To Freelance or Not

By Graham Peterson

Go look up “freelance” in the OED. The etymology is (surprise!) militaristic. Literally, he who freelanced was a lance-for-hire, a mercenary. What is connoted here then in a modern context? An employee of a modern company (note the militaristic origin of that phrase: company) demonstrates her loyalty to The Group — whereas a freelancer is merely a hired gun.

Interestingly, where do we see the phrase freelancer most often? The arts. Freelance graphic designer. Freelance journalist. The arts were once almost solely sponsored by and disseminated for the religious and political aristocracy’s purposes.  So, in markets which the Clerisy has traditionally held on to, aristocratic language is common (art gallery owners apparently refer to their collection of artists as their “stable” — blessed is ye who keeps thine agrarian estate in order).

Modern evolution of this rhetoric brings us to the case of new Independent Industries. Independent films. Independent music. They’re not “independent” — they’re just small businesses. The only way these markets differ materially from other businesses, and from traditional film and music firms, is that they leverage cheapened technology to self-publish and cut-out intermediaries which were able to extract rents in the early and mid 20th century.  But the rhetoric of rebellion is important, hugely, when it comes to promoting deviance and entrepreneurship in a society which hopes to benefit from market innovation and economic growth.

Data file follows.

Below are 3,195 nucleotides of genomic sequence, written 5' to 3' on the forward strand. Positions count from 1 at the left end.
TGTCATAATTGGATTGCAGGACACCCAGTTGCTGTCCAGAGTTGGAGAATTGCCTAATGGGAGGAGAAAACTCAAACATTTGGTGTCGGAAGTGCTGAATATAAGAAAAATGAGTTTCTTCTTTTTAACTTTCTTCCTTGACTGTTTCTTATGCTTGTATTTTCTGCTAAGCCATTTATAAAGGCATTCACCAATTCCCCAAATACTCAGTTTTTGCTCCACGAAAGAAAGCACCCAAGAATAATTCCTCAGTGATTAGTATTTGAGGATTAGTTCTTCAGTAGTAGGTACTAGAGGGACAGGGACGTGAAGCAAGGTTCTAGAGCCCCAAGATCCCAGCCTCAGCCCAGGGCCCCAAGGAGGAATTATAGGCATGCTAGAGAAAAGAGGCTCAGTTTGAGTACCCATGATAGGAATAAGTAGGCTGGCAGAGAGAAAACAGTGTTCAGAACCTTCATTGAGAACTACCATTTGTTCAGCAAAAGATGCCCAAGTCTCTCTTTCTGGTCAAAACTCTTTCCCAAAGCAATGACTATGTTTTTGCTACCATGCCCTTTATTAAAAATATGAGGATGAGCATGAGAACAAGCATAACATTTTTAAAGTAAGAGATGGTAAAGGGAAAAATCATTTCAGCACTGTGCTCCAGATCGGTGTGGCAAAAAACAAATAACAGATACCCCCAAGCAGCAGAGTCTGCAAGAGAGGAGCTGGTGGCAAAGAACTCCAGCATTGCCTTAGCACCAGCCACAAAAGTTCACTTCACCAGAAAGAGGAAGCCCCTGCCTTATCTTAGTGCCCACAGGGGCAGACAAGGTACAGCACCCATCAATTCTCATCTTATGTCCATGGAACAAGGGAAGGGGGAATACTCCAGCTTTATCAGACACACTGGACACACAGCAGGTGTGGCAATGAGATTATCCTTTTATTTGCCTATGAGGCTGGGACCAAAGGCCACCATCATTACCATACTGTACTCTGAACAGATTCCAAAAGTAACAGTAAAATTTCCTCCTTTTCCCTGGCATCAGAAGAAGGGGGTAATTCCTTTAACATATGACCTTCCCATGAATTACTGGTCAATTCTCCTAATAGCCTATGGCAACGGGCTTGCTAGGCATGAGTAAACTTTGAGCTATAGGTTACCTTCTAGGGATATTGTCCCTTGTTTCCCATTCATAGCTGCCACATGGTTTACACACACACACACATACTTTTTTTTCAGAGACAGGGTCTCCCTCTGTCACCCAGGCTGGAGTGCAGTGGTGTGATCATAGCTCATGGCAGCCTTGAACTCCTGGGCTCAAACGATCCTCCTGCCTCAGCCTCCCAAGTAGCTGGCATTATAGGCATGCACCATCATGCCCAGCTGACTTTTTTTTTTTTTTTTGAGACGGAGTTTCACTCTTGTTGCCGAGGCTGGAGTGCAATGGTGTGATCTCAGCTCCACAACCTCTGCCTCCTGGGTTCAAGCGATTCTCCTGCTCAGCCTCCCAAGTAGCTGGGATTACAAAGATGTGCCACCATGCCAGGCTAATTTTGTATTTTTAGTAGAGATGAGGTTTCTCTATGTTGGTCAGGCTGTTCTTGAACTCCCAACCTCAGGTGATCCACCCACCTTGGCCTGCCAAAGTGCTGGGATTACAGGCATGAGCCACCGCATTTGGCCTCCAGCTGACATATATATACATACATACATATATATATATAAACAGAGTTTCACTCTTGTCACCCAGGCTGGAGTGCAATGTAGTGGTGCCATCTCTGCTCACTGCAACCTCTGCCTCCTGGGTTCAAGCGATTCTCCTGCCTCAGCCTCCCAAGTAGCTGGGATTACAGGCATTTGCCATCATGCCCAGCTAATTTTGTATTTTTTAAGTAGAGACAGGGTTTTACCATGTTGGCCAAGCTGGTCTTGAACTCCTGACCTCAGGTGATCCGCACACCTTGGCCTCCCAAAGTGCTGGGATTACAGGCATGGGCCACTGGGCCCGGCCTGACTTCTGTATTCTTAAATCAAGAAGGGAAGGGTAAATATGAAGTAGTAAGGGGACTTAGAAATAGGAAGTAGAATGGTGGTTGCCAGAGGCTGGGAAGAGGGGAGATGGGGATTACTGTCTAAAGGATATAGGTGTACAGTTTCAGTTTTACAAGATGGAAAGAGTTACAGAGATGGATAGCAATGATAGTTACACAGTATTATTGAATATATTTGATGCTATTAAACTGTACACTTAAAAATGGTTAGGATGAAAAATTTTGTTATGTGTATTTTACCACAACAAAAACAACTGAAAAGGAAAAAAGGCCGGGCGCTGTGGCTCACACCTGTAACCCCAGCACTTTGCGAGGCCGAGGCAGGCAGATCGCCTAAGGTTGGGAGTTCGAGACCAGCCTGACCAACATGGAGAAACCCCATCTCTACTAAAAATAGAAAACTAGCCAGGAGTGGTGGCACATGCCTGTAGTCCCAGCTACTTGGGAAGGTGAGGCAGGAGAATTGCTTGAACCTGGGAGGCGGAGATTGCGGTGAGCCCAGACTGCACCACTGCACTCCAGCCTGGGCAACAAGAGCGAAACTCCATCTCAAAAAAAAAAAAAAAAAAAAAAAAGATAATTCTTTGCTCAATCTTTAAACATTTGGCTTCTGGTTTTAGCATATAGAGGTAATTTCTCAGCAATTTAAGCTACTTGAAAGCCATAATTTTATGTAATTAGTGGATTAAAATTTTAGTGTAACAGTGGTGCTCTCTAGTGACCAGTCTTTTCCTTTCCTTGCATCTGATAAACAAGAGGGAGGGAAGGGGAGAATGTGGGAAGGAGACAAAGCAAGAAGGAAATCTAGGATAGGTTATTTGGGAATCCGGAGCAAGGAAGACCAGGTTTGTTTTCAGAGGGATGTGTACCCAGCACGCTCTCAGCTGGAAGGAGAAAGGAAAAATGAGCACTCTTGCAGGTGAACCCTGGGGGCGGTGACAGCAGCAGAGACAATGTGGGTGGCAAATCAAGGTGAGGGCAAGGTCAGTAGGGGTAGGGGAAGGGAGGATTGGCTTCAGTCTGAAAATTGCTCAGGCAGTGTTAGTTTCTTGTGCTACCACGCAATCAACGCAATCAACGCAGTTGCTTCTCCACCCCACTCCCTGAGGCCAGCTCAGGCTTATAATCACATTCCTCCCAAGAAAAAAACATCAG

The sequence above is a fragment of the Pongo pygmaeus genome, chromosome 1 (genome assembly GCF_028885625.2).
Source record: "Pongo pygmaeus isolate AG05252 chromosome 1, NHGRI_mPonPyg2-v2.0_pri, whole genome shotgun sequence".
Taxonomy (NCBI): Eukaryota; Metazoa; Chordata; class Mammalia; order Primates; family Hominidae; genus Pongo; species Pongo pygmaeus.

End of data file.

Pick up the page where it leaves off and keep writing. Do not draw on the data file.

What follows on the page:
We see all the way down the history here, how important it is for agents to redefine the rhetoric of arts-industries in order to redefine the appropriateness and value of making arts — not for the consumption of elites — by the people for the people. This is a good thing.

But the amount of leftover militaristic language which agents still use to convey their ethical frames to one another in the market place is not.  Consumers and business people both still talk about “getting a steal, making a killing, cornering the market.”  Without a new vocabulary which reflects that Trade is not War, as people’s ye olde zero-sum intuitions tell them, tastes for markets will continue to remain precarious, and hence economic growth and increasing welfare too.

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